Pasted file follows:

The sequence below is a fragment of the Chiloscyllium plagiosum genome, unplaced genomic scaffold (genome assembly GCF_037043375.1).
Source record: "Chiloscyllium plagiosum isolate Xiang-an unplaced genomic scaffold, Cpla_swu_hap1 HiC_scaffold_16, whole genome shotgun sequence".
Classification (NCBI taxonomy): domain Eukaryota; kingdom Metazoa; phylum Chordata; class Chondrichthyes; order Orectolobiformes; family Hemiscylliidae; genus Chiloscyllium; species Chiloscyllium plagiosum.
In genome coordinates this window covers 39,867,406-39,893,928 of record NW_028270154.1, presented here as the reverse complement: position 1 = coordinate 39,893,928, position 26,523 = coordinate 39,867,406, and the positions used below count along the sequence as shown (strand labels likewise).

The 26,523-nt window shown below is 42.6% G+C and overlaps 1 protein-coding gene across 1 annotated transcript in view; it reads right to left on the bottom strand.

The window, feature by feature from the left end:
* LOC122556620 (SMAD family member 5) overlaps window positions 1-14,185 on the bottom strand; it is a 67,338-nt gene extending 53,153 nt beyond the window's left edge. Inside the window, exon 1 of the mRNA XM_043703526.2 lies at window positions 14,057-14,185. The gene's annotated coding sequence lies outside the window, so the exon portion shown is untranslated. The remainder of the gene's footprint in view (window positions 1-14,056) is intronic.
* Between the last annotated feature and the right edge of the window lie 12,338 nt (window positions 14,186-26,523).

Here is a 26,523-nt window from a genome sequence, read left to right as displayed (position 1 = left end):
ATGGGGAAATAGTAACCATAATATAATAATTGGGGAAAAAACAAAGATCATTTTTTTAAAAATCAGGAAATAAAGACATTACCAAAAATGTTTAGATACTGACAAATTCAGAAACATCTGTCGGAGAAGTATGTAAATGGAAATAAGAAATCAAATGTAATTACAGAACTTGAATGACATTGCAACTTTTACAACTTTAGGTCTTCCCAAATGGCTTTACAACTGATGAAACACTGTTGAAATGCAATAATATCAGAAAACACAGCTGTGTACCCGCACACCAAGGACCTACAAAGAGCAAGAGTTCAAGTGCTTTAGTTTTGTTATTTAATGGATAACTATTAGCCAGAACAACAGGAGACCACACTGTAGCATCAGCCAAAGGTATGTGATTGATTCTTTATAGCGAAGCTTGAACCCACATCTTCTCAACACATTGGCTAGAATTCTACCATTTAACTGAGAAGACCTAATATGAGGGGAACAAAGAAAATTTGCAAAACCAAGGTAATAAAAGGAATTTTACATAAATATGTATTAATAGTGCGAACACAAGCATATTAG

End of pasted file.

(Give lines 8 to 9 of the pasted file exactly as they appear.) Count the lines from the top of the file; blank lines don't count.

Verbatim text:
* Between the last annotated feature and the right edge of the window lie 12,338 nt (window positions 14,186-26,523).

Here is a 26,523-nt window from a genome sequence, read left to right as displayed (position 1 = left end):